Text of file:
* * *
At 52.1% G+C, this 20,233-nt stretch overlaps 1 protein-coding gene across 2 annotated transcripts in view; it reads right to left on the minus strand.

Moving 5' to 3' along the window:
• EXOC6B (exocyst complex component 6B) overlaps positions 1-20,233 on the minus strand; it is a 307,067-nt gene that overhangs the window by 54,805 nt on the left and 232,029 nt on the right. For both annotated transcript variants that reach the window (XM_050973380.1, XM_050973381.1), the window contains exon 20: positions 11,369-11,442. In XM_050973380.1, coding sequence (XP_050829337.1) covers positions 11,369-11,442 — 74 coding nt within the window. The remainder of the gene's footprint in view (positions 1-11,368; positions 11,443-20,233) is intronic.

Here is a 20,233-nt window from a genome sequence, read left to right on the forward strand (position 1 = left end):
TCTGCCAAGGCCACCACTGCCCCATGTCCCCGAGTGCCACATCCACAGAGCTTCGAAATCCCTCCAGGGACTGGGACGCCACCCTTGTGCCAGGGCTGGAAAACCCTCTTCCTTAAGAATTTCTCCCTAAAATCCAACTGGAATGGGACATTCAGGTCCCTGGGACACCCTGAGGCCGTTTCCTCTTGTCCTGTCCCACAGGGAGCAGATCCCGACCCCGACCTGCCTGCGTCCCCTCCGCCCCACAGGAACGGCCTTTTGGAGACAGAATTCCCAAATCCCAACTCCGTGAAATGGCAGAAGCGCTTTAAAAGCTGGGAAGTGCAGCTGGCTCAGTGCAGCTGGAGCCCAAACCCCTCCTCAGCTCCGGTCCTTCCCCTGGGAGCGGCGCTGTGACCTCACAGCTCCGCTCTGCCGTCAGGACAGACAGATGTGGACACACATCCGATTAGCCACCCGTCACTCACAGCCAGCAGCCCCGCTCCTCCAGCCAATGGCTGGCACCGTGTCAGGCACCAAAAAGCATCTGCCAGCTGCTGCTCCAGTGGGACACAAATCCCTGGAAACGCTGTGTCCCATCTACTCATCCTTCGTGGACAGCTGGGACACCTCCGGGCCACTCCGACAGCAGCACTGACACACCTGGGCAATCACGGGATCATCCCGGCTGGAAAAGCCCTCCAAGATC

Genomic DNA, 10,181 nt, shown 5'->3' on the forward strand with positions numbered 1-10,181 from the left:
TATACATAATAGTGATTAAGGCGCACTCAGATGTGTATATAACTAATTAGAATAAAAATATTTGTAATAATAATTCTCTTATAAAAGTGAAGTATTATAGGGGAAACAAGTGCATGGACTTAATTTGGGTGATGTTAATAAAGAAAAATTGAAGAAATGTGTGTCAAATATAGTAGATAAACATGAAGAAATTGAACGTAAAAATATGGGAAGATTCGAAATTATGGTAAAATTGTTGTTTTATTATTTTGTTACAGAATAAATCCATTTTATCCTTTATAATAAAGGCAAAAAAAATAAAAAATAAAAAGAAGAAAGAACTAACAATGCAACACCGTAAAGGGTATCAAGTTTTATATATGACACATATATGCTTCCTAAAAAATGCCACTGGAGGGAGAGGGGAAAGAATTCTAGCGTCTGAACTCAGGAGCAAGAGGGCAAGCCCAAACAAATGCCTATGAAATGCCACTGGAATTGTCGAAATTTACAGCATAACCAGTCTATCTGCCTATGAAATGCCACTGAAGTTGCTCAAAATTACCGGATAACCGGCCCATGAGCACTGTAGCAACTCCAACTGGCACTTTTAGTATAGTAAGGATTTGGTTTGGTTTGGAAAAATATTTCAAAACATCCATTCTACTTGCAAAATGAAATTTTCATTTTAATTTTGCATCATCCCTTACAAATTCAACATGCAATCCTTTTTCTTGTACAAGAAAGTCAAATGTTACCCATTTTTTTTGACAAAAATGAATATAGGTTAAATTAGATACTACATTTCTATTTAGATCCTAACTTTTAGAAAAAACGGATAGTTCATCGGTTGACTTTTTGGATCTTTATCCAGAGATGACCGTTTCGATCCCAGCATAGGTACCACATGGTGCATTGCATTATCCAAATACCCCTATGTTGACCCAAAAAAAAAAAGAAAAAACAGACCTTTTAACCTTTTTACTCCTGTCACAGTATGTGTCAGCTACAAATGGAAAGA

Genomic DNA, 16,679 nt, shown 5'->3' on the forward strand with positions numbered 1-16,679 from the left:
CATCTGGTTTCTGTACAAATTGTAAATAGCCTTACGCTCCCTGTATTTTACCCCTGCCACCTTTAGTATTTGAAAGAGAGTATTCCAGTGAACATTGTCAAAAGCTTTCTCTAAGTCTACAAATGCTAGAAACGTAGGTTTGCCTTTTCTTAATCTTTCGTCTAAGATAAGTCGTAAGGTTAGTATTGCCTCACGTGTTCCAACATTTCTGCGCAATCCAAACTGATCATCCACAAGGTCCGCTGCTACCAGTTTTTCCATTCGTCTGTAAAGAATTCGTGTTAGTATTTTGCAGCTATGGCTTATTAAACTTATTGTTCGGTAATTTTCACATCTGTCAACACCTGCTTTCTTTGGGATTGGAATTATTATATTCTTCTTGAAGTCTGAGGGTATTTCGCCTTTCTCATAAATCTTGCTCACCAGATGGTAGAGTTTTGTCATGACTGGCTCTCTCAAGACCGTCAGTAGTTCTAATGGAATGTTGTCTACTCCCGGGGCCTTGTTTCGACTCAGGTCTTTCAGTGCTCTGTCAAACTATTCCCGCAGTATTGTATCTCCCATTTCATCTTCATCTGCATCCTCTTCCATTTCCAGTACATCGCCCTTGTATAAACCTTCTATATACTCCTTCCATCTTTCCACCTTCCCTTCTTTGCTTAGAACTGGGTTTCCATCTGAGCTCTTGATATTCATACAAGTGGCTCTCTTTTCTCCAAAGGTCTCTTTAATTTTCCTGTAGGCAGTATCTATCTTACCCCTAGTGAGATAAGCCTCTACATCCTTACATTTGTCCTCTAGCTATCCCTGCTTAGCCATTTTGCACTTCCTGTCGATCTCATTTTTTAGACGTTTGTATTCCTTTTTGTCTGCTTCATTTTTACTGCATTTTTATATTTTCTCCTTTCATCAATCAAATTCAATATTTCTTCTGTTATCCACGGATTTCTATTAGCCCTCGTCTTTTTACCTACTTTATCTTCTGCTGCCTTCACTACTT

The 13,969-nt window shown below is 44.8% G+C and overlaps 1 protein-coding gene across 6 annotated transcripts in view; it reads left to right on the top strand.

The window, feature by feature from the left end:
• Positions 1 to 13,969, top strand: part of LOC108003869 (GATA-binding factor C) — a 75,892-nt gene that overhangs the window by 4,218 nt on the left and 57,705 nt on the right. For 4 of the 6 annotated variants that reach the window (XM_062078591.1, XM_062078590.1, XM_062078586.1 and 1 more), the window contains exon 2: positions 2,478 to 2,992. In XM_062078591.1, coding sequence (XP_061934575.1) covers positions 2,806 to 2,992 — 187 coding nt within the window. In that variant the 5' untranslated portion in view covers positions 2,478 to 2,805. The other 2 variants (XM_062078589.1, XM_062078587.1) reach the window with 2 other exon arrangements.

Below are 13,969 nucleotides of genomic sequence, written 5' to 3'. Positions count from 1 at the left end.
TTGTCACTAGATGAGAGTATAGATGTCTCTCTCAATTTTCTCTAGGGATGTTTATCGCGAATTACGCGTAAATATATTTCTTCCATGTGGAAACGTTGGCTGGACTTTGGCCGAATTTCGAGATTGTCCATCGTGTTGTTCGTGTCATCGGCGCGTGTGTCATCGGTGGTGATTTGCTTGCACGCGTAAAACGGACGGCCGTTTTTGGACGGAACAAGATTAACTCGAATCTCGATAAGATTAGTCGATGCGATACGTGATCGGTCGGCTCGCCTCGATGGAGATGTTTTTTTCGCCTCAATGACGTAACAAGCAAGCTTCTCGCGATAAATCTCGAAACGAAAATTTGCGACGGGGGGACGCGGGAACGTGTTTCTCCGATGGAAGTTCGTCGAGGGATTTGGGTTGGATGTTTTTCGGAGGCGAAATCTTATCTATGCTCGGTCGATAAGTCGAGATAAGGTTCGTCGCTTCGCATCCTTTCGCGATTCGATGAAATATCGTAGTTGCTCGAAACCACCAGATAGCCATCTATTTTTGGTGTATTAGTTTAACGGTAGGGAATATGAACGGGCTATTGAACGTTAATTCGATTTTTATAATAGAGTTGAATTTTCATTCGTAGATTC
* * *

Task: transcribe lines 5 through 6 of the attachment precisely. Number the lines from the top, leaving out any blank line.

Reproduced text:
TCTGCCAAGGCCACCACTGCCCCATGTCCCCGAGTGCCACATCCACAGAGCTTCGAAATCCCTCCAGGGACTGGGACGCCACCCTTGTGCCAGGGCTGGAAAACCCTCTTCCTTAAGAATTTCTCCCTAAAATCCAACTGGAATGGGACATTCAGGTCCCTGGGACACCCTGAGGCCGTTTCCTCTTGTCCTGTCCCACAGGGAGCAGATCCCGACCCCGACCTGCCTGCGTCCCCTCCGCCCCACAGGAACGGCCTTTTGGAGACAGAATTCCCAAATCCCAACTCCGTGAAATGGCAGAAGCGCTTTAAAAGCTGGGAAGTGCAGCTGGCTCAGTGCAGCTGGAGCCCAAACCCCTCCTCAGCTCCGGTCCTTCCCCTGGGAGCGGCGCTGTGACCTCACAGCTCCGCTCTGCCGTCAGGACAGACAGATGTGGACACACATCCGATTAGCCACCCGTCACTCACAGCCAGCAGCCCCGCTCCTCCAGCCAATGGCTGGCACCGTGTCAGGCACCAAAAAGCATCTGCCAGCTGCTGCTCCAGTGGGACACAAATCCCTGGAAACGCTGTGTCCCATCTACTCATCCTTCGTGGACAGCTGGGACACCTCCGGGCCACTCCGACAGCAGCACTGACACACCTGGGCAATCACGGGATCATCCCGGCTGGAAAAGCCCTCCAAGATC

Genomic DNA, 10,181 nt, shown 5'->3' on the forward strand with positions numbered 1-10,181 from the left: